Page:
The last major free agent closer domino fell today when Fernando Rodney signed with the Mariners. That deal carries implications for his new club and for other teams that had interest in his services. Here are the latest rumors on the free agent market …
- After inking Rodney, the Mariners are "all in" and are "cautiously optimistic" that they will land outfielder Nelson Cruz, tweets Bob Nightengale of USA Today. We heard recently that Seattle was talking with Cruz and was willing to give him multiple years.
- Though they had interest, the Orioles never pursued Rodney that aggressively, reports Dan Connolly of the Baltimore Sun (Twitter links). Connolly says that Baltimore never indicated a willingness to spend near the $14MM guarantee that Rodney will receive from Seattle. "They liked him a little bit more than us," executive VP Dan Duquette told WBAL Radio (via a tweet from MASNsports.com's Roch Kubatko). Of course, the O's had a two-year, $15MM deal in place with Grant Balfour until the team blew up the deal over issues with his physical.
- With Rodney out of the picture, internal option Tommy Hunter appears to be the likeliest choice to close for Baltimore, notes Rich Dubroff of CSN Baltimore (via Twitter). Nevertheless, the Orioles have kept tabs on other late-inning relief options from the scratch-and-dent market. As Kubatko tweets, the club has shown interest in Joel Hanrahan and Andrew Bailey as options to provide a mid-season boost. Both pitchers are coming off of surgeries, but offer plenty of upside. MLBTR's Tim Dierkes reported in early January that Hanrahan was preparing to audition in the spring, and also reported in December that Bailey has received significant interest, and expects to be ready by the middle of May.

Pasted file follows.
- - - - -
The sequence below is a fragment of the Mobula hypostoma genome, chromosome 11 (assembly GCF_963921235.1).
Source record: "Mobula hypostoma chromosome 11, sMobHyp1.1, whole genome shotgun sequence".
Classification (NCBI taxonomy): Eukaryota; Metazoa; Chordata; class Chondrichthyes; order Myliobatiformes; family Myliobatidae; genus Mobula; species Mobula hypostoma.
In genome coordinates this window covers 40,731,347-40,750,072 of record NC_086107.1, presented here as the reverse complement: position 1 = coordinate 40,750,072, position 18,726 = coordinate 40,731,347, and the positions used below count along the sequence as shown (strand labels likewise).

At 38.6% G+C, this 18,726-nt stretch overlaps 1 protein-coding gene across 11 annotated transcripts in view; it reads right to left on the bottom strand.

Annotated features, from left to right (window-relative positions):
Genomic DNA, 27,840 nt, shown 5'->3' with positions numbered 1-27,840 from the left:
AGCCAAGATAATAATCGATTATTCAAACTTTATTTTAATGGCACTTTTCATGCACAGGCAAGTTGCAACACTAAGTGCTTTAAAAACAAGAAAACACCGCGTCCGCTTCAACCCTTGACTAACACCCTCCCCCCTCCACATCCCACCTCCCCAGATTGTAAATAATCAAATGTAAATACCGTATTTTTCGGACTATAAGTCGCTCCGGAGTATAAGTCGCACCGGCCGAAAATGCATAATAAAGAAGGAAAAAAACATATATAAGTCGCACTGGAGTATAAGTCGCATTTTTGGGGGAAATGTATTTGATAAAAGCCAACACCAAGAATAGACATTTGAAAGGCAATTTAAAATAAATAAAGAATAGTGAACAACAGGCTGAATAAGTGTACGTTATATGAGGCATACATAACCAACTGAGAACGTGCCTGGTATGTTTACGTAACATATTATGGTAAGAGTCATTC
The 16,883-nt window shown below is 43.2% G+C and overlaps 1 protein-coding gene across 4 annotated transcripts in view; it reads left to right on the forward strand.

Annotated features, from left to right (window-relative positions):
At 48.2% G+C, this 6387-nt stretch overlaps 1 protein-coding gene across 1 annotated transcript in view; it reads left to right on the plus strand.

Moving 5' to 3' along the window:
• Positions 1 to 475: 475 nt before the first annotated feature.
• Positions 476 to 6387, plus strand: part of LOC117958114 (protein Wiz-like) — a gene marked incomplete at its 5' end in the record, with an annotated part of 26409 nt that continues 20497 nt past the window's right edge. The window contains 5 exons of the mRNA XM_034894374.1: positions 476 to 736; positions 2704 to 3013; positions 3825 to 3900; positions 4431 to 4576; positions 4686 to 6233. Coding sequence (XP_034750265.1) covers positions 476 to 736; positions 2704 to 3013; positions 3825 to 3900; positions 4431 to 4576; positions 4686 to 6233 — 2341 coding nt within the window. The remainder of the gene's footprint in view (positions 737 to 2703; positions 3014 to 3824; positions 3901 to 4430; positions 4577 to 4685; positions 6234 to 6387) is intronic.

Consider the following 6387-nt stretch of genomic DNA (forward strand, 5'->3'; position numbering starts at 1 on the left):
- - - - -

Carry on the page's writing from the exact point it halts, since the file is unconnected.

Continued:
- Of course, three other relievers also came off the board today, with Carlos Marmol and Chaz Roe signing with the Marlins and Pat Neshek going to the Cardinals.
- Now that Rodney has signed, it is clear that no reliever will beat Joe Nathan's guarantee of $20MM, writes Ben Nicholson-Smith of Sportsnet.ca. That represents a notable shift, as every one of the last six signing seasons has featured a reliever deal with at least $25MM in guaranteed money. The changing market has not only opened the door for smaller-market clubs to ink top bullpen arms, Nicholson-Smith notes, but also creates an opportunity for teams to limit the earnings of their younger arms by preventing them from picking up saves and increasing their arbitration earnings. It is worth noting that this year's market featured an ample supply of excellent-but-aging closers, which could help explain why no single arm garnered a huge guarantee.